The mother warns the son and slyly hints that she’s chosen a side in the battle of good versus evil. This contains a great little performance from Samuel L. Jackson as Elijah subtlety signals to his mother that he’s more in control than the rest of the hospital knows.

David Submits to Dr. Staple

This one could’ve stayed in and the film would’ve been better for it. The eventual payoff between the two characters in the finished film still feels like it comes out of the blue, but a moment like this would’ve helped prepare the audience in a subtle, tiny way for the resolution to come.

Patients Worship The Beast

A moment of glory as The Beast stands before a huddled mass of the broken as their champion. Visually interesting but that’s as far as it goes.


The Collection of Main Characters

David, Elijah, and Kevin each get brief little vignettes that delve into each character’s psychology. The actors behind the superheroes are shown proper appreciation for bringing the fantastical story elements to life while keeping the emotions real. Fast mention is given to the supporting cast but McAvoy, Willis, and Jackson are understandably the ones who garner the most attention.

A Conversation with James McAvoy and M. Night Shyamalan

The writer/director and top-billed star have an amiably back-and-forth asking each other questions about their respective crafts. You get a real sense of the comradery and respect they have for each other, which has manifested itself pretty nicely in two movies. Watching their chemistry as they discuss their processes makes one hope they team up again on a new project at some point in the future.

Bringing the Team Back Together

A nostalgic featurette looking at the history of the crew that largely reassembled to rejoin the story almost two decades later. The one thing that’s stressed is how fun and inclusive the set was. Smiles all around, and it’s a heartwarming glimpse into the “family” feeling some close-knit crews can develop.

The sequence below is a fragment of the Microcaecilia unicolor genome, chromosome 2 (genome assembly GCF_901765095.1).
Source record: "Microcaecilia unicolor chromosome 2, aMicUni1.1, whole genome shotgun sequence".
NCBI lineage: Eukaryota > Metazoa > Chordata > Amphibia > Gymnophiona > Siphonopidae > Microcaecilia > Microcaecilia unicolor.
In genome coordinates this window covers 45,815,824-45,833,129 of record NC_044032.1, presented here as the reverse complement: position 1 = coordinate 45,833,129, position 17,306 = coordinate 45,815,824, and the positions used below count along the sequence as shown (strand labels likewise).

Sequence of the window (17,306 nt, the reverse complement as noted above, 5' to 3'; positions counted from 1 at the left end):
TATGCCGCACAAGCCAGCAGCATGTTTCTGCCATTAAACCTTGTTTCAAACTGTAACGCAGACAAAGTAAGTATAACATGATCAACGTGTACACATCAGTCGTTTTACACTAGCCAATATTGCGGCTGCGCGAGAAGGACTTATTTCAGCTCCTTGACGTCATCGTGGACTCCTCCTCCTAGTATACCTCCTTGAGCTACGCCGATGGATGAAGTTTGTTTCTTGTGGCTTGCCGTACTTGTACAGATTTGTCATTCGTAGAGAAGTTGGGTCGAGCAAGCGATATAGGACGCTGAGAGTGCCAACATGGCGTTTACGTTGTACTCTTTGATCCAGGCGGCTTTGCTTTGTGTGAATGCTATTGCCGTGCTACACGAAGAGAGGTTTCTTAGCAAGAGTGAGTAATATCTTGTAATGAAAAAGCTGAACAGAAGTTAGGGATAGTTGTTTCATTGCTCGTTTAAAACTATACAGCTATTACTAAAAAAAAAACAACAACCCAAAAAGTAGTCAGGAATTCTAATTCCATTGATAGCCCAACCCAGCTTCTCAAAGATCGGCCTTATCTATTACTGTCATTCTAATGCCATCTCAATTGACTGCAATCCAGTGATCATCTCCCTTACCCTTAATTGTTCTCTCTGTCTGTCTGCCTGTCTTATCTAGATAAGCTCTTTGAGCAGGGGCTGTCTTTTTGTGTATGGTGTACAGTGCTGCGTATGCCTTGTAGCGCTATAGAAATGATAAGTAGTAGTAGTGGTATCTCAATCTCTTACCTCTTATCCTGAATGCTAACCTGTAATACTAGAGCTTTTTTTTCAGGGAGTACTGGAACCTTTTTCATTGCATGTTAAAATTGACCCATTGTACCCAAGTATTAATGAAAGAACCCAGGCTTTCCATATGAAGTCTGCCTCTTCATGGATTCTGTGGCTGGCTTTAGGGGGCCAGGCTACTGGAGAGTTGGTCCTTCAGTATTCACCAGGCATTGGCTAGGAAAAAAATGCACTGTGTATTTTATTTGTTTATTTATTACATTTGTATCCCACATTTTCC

David Dunn vs. The Beast

A specific featurette exploring the film’s climactic parking lot sequence. McAvoy’s commitment to the physicality required is of particular impressive note.

Glass Decoded

Night sheds some insight on the choices behind costumes, props, and the color palette of the film.

Breaking Glass: The Stunts

This featurette dials in directly on the careful and meticulous stunts that remain grounded in reality while providing some much-needed spectacle to munch your popcorn to.

Connecting the Glass Universe

In case you didn’t know, Glass brings together the characters from Unbreakable and Split. This brief featurette drives home that point for those who slept on the notice.

Night Shyamalan: Behind the Lens

We zero in on the “auteur” Shyamalan and his considerable talents. It maybe is a bit too self-serving but contains a few seconds of genuine directorial insight to his thought process.

The Sound of Glass

One of the undeniably strong aspects of the film is its sound design and music score. We spend most of the time in this featurette with composer West Dylan Thordson, who goes into incredible detail on his process. Glass has one of the most memorable scores of any movie so far this year and it’s a delight to be let in on the unique methodology and rare on-set location score recording. It really amplifies the score’s effect more than first meets the ear.

Enhancing the Spectacle

You might not think VFX plays much of a role given how intimate and grounded Glass is, but the Visual Effects are given the spotlight and their proper due. Those seemingly invisible touches go miles towards keeping you sucked into the story instead of taking you out of it.

Raven Hill Memorial

Allentown, PA is home to an abandoned asylum that became absolutely indispensable to the film. Locations always add so much more than any set recreation could convey but this one’s practically a full character in the movie. The atmosphere is intensified naturally due to the location’s built-in production value. As Samuel L. Jackson notes, it is a “creepy place to shoot”.

Night Vision

A fascinating peek at the correlation between pre-production storyboards and what the finished frames eventually look like. The compositions are pretty spot-on with the storyboards, proving the intricate and exacting attention to detail that M. Night possesses.

The special features on the Blu-ray release are prime examples of why physical media will always be indispensable for film lovers looking to understand and appreciate how a film goes from an idea to a wide release. Glass is loaded with goodies to explore and the whole package makes for one damn good home video release.


About the Author

is a Vancouver-based, lifelong movie geek who's been a projectionist, critic, director, (accidental) actor, and writer in the industry since E.T. phoned home. @dannicholls